Large Dominant Insular Anaplastic Astrocytoma
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Resection of Dominant Large Insular Gliomas poses special challenges due to location of the Broca's in where any case, areas overlying these tumors. Let's discuss the use of mapping strategies to maximize the resection of these tumors. This is a 26-year-old right-handed male who presented with intractable seizures, and underwent an open biopsy which demonstrated an anaplastic astrocytoma in an outside institution. MRI evaluation demonstrated a large insular tumor primarily located in the frontal area, rather than temporal area. The tumor extends far anteriorly rather than mainly posteriorly toward the internal capsule. The functional MRI demonstrated a location of a Broca's Area, just overlying the superior pole of the tumor. The DTI image demonstrates displacement of the functional tracks by the tumor. The trans-Sylvian approach offers a limited opportunity for resection of the superior pole of the tumor, and therefore a corticotomy within the inferior frontal gyrus is necessary to maximize tumor resection. Therefore, an awake craniotomy is necessary to map the Broca's Area and determine where the corticotomy can be performed. This patient previously underwent an open biopsy using discriminator incision and we had to use an alternative method of applying the incision after a front temporal craniotomy you can see the tumor is extending through the insula into the Sylvian fissure. As much of the tumor as possible has been removed through the trans-Sylvian route, after which the patient is allowed to awaken from the conscious sedation so that mapping can be performed. Let's go ahead and map the Broca's Area.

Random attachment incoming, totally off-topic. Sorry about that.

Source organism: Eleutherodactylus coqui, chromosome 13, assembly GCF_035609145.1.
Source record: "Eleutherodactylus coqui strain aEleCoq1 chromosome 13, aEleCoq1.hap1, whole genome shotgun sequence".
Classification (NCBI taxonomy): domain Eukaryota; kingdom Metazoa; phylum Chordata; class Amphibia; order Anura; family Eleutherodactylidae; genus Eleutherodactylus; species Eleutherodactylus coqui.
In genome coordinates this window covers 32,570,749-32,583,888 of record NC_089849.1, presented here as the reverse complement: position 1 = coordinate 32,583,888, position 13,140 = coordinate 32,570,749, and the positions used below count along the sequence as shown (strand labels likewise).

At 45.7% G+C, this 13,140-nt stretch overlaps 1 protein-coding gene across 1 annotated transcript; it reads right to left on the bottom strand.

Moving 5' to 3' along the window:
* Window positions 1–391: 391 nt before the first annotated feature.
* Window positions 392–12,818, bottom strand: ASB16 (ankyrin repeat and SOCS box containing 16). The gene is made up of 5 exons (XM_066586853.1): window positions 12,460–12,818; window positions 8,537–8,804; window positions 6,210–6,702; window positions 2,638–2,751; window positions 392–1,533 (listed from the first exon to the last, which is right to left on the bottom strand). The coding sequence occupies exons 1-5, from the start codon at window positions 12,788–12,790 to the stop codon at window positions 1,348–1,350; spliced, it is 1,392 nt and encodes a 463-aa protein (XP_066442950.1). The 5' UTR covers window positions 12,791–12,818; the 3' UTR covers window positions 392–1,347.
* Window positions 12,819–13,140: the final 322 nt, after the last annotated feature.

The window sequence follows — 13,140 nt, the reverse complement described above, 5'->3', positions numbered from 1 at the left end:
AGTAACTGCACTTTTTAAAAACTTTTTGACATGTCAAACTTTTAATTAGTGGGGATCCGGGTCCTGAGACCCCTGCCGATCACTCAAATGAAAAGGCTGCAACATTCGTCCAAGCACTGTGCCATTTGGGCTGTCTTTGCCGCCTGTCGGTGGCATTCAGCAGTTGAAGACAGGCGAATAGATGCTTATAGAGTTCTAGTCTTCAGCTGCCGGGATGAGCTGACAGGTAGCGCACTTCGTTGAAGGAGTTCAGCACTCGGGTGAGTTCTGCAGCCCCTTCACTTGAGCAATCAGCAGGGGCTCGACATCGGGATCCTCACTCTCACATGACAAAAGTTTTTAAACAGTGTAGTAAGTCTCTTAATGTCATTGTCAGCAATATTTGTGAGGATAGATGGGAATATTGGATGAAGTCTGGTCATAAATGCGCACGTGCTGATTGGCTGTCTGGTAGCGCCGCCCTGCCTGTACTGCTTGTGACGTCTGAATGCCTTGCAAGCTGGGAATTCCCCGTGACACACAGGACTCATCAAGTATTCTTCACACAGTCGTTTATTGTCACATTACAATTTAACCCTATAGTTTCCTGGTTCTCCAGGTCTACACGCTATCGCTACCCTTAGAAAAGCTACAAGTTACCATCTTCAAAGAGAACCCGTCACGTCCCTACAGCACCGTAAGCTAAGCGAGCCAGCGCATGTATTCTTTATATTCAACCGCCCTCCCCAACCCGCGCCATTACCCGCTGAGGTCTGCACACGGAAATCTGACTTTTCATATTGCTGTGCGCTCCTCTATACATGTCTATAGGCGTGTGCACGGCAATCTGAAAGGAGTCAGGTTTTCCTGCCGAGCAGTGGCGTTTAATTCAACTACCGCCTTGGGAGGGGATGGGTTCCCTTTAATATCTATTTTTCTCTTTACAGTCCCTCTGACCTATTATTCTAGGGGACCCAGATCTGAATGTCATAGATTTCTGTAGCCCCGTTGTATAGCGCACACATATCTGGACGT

[Patient] One, two, three, four, five.
So you can see the interruption in the speech, therefore a corticotomy just anterior to the functional cortex sparing about a centimeter of the normal cortex was performed. And the superior pole of the tumor was resected. Subcortical mapping was used for removal of the posterior portion of the tumor close to the internal capsule. Here's the depth of the tumor close to the striatum based neural navigation. Here's the more normal-appearing pre-tumoral area. Postoperative MRI demonstrates good resection of the tumor. More than 80% of the tumor has been resected. Portion of the tumor effecting the dominant caudate has been left behind to avoid significant postoperative cognitive decline. Thank you.
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